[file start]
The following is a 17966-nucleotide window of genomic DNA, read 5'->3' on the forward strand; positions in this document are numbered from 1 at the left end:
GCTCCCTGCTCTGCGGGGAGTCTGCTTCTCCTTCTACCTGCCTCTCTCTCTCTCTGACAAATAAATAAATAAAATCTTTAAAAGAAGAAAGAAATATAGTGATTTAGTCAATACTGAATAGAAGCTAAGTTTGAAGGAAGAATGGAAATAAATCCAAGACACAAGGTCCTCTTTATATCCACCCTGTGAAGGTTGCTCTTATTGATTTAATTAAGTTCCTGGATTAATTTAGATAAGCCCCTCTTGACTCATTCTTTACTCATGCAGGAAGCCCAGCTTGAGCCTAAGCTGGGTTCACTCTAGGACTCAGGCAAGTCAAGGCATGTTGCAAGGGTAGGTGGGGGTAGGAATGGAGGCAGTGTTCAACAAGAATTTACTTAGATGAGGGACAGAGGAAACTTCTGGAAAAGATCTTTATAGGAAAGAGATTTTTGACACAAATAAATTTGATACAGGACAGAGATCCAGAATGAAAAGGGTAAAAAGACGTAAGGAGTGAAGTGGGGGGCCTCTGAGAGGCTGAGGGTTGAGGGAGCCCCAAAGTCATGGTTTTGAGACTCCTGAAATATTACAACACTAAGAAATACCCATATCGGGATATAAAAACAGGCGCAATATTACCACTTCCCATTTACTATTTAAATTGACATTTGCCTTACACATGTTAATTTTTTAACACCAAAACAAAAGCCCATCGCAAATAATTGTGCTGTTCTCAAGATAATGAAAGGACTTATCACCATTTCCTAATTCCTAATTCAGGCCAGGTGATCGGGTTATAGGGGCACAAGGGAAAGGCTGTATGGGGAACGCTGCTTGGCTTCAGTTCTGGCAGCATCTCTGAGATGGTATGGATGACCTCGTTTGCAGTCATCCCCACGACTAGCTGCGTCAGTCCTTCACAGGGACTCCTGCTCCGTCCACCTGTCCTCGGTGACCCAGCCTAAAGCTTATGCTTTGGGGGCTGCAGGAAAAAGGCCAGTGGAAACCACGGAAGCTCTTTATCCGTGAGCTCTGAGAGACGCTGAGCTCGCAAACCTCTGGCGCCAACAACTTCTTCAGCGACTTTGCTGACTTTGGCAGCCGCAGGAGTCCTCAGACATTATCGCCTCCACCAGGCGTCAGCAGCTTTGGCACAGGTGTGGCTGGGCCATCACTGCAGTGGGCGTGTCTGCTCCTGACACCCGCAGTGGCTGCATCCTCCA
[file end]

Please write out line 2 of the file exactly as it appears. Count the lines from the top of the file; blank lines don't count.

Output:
GCTCCCTGCTCTGCGGGGAGTCTGCTTCTCCTTCTACCTGCCTCTCTCTCTCTCTGACAAATAAATAAATAAAATCTTTAAAAGAAGAAAGAAATATAGTGATTTAGTCAATACTGAATAGAAGCTAAGTTTGAAGGAAGAATGGAAATAAATCCAAGACACAAGGTCCTCTTTATATCCACCCTGTGAAGGTTGCTCTTATTGATTTAATTAAGTTCCTGGATTAATTTAGATAAGCCCCTCTTGACTCATTCTTTACTCATGCAGGAAGCCCAGCTTGAGCCTAAGCTGGGTTCACTCTAGGACTCAGGCAAGTCAAGGCATGTTGCAAGGGTAGGTGGGGGTAGGAATGGAGGCAGTGTTCAACAAGAATTTACTTAGATGAGGGACAGAGGAAACTTCTGGAAAAGATCTTTATAGGAAAGAGATTTTTGACACAAATAAATTTGATACAGGACAGAGATCCAGAATGAAAAGGGTAAAAAGACGTAAGGAGTGAAGTGGGGGGCCTCTGAGAGGCTGAGGGTTGAGGGAGCCCCAAAGTCATGGTTTTGAGACTCCTGAAATATTACAACACTAAGAAATACCCATATCGGGATATAAAAACAGGCGCAATATTACCACTTCCCATTTACTATTTAAATTGACATTTGCCTTACACATGTTAATTTTTTAACACCAAAACAAAAGCCCATCGCAAATAATTGTGCTGTTCTCAAGATAATGAAAGGACTTATCACCATTTCCTAATTCCTAATTCAGGCCAGGTGATCGGGTTATAGGGGCACAAGGGAAAGGCTGTATGGGGAACGCTGCTTGGCTTCAGTTCTGGCAGCATCTCTGAGATGGTATGGATGACCTCGTTTGCAGTCATCCCCACGACTAGCTGCGTCAGTCCTTCACAGGGACTCCTGCTCCGTCCACCTGTCCTCGGTGACCCAGCCTAAAGCTTATGCTTTGGGGGCTGCAGGAAAAAGGCCAGTGGAAACCACGGAAGCTCTTTATCCGTGAGCTCTGAGAGACGCTGAGCTCGCAAACCTCTGGCGCCAACAACTTCTTCAGCGACTTTGCTGACTTTGGCAGCCGCAGGAGTCCTCAGACATTATCGCCTCCACCAGGCGTCAGCAGCTTTGGCACAGGTGTGGCTGGGCCATCACTGCAGTGGGCGTGTCTGCTCCTGACACCCGCAGTGGCTGCATCCTCCA